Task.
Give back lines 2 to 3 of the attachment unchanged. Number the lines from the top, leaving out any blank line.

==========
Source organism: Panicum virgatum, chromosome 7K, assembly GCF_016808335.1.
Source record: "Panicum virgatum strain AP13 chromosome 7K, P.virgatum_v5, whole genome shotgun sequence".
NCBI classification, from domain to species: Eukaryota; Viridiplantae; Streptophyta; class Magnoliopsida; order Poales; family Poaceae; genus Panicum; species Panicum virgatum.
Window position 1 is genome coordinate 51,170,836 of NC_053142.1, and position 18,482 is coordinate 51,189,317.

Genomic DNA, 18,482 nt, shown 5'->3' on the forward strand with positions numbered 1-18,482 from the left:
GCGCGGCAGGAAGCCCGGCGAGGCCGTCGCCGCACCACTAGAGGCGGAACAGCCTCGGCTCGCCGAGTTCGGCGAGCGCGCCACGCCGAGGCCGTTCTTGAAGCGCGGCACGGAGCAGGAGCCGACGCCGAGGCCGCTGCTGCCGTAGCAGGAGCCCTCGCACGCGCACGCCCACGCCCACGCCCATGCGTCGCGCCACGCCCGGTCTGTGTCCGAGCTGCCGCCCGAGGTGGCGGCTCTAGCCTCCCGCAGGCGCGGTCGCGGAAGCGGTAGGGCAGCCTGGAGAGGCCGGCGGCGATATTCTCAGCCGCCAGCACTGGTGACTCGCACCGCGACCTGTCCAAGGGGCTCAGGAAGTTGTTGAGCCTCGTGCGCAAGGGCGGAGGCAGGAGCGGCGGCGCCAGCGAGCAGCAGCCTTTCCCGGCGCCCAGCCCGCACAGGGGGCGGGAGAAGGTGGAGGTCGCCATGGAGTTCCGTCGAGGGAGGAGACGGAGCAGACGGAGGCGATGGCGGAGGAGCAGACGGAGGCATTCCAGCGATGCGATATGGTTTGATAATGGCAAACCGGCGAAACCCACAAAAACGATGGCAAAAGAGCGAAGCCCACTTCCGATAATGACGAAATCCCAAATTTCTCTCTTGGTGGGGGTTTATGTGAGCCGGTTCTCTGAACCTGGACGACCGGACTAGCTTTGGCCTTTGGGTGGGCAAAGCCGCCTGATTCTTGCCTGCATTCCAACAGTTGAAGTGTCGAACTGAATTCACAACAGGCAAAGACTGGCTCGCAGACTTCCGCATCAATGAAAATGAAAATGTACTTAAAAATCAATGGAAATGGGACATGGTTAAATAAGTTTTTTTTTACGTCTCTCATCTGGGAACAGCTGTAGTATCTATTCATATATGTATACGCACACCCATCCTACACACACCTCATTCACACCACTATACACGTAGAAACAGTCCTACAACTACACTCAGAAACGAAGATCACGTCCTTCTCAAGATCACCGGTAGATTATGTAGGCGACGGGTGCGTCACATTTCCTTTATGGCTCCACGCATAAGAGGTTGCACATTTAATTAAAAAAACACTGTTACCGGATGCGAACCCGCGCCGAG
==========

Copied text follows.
Source record: "Panicum virgatum strain AP13 chromosome 7K, P.virgatum_v5, whole genome shotgun sequence".
NCBI classification, from domain to species: Eukaryota; Viridiplantae; Streptophyta; class Magnoliopsida; order Poales; family Poaceae; genus Panicum; species Panicum virgatum.